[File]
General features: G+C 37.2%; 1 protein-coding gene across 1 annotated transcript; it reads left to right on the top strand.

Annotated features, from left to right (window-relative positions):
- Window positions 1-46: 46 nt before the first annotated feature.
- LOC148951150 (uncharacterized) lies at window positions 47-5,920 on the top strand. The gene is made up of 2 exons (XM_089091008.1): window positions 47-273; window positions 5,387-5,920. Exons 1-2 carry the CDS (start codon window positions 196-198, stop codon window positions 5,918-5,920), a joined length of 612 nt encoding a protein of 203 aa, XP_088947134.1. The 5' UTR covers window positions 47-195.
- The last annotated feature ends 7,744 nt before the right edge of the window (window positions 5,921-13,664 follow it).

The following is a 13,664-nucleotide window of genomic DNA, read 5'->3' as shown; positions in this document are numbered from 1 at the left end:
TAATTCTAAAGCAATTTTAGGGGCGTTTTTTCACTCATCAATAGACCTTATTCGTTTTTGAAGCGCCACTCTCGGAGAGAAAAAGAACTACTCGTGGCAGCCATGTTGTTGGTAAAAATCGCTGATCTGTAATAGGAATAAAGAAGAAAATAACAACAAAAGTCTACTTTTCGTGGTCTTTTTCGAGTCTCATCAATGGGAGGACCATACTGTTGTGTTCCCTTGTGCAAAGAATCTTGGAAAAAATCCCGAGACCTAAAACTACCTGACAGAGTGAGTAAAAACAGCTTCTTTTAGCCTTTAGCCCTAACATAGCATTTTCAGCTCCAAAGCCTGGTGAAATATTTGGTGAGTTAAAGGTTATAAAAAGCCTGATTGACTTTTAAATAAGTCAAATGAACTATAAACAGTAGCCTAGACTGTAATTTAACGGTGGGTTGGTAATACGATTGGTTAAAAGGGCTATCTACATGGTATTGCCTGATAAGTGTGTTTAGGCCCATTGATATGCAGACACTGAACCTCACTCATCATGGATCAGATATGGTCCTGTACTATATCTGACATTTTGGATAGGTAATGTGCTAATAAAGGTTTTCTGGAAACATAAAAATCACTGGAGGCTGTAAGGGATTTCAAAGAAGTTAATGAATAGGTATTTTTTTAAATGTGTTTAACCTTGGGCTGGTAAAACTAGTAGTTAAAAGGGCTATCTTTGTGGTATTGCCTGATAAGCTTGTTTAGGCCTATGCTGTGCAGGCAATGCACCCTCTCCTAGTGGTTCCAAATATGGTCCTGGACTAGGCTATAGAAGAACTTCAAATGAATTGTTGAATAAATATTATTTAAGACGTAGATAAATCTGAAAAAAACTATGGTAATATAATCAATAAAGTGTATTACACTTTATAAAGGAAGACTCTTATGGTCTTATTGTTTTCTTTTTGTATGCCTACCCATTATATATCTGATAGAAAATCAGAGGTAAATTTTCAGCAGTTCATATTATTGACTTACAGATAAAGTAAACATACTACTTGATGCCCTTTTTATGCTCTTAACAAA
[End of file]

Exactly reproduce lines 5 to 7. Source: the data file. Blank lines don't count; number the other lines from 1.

- The last annotated feature ends 7,744 nt before the right edge of the window (window positions 5,921-13,664 follow it).

The following is a 13,664-nucleotide window of genomic DNA, read 5'->3' as shown; positions in this document are numbered from 1 at the left end:
TAATTCTAAAGCAATTTTAGGGGCGTTTTTTCACTCATCAATAGACCTTATTCGTTTTTGAAGCGCCACTCTCGGAGAGAAAAAGAACTACTCGTGGCAGCCATGTTGTTGGTAAAAATCGCTGATCTGTAATAGGAATAAAGAAGAAAATAACAACAAAAGTCTACTTTTCGTGGTCTTTTTCGAGTCTCATCAATGGGAGGACCATACTGTTGTGTTCCCTTGTGCAAAGAATCTTGGAAAAAATCCCGAGACCTAAAACTACCTGACAGAGTGAGTAAAAACAGCTTCTTTTAGCCTTTAGCCCTAACATAGCATTTTCAGCTCCAAAGCCTGGTGAAATATTTGGTGAGTTAAAGGTTATAAAAAGCCTGATTGACTTTTAAATAAGTCAAATGAACTATAAACAGTAGCCTAGACTGTAATTTAACGGTGGGTTGGTAATACGATTGGTTAAAAGGGCTATCTACATGGTATTGCCTGATAAGTGTGTTTAGGCCCATTGATATGCAGACACTGAACCTCACTCATCATGGATCAGATATGGTCCTGTACTATATCTGACATTTTGGATAGGTAATGTGCTAATAAAGGTTTTCTGGAAACATAAAAATCACTGGAGGCTGTAAGGGATTTCAAAGAAGTTAATGAATAGGTATTTTTTTAAATGTGTTTAACCTTGGGCTGGTAAAACTAGTAGTTAAAAGGGCTATCTTTGTGGTATTGCCTGATAAGCTTGTTTAGGCCTATGCTGTGCAGGCAATGCACCCTCTCCTAGTGGTTCCAAATATGGTCCTGGACTAGGCTATAGAAGAACTTCAAATGAATTGTTGAATAAATATTATTTAAGACGTAGATAAATCTGAAAAAAACTATGGTAATATAATCAATAAAGTGTATTACACTTTATAAAGGAAGACTCTTATGGTCTTATTGTTTTCTTTTTGTATGCCTACCCATTATATATCTGATAGAAAATCAGAGGTAAATTTTCAGCAGTTCATATTATTGACTTACAGATAAAGTAAACATACTACTTGATGCCCTTTTTATGCTCTTAACAAA